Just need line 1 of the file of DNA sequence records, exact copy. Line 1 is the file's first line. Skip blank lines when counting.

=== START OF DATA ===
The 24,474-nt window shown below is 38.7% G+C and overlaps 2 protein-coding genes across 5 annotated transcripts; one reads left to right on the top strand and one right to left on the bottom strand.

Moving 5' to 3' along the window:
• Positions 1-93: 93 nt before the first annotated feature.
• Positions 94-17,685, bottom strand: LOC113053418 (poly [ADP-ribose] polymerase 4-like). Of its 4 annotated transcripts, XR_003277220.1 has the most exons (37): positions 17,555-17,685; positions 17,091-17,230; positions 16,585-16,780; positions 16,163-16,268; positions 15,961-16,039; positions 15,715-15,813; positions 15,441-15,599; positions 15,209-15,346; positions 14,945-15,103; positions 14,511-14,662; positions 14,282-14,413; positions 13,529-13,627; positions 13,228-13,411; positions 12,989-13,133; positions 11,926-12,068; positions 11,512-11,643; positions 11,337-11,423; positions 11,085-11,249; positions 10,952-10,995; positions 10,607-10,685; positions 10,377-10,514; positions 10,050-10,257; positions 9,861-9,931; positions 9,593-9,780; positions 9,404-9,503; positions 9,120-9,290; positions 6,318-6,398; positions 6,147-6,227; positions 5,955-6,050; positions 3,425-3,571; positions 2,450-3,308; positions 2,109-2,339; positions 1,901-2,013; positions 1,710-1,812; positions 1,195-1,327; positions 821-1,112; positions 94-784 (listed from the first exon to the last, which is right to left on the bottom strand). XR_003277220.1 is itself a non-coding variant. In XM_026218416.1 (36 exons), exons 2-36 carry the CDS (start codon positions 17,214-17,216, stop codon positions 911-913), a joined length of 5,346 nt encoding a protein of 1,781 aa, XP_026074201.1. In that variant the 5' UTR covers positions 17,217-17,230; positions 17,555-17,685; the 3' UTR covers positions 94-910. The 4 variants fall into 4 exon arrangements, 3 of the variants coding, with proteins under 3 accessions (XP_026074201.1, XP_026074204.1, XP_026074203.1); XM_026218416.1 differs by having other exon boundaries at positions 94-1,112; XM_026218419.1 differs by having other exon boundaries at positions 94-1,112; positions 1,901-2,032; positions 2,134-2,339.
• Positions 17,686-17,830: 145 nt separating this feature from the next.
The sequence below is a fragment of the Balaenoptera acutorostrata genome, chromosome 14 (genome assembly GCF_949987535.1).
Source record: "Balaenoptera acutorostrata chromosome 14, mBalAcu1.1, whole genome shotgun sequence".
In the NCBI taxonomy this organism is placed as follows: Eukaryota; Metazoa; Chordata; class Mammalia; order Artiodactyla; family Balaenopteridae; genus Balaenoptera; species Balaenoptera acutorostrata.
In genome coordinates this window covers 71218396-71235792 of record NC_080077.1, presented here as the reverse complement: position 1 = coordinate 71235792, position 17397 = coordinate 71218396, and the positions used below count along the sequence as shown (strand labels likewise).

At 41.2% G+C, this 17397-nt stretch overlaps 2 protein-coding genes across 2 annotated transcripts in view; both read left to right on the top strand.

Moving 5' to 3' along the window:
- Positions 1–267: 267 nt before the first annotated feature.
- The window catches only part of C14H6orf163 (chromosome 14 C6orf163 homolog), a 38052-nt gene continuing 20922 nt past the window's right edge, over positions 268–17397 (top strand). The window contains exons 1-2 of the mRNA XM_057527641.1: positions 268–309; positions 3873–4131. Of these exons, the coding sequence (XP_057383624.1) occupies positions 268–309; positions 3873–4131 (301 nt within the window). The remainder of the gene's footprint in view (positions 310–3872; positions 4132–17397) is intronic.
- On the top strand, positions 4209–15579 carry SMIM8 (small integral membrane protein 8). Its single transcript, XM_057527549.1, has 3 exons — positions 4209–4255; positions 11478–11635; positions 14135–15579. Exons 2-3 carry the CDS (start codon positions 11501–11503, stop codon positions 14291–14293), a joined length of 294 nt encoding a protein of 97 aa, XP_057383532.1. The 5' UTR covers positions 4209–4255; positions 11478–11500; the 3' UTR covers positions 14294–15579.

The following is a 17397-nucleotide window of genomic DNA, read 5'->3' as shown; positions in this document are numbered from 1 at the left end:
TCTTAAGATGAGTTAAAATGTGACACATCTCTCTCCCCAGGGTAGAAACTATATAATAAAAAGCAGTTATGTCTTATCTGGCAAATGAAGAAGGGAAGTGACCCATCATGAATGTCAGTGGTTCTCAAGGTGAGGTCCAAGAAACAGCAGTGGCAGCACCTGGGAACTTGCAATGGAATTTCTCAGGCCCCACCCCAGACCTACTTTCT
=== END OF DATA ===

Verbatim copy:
The 24,474-nt window shown below is 38.7% G+C and overlaps 2 protein-coding genes across 5 annotated transcripts; one reads left to right on the top strand and one right to left on the bottom strand.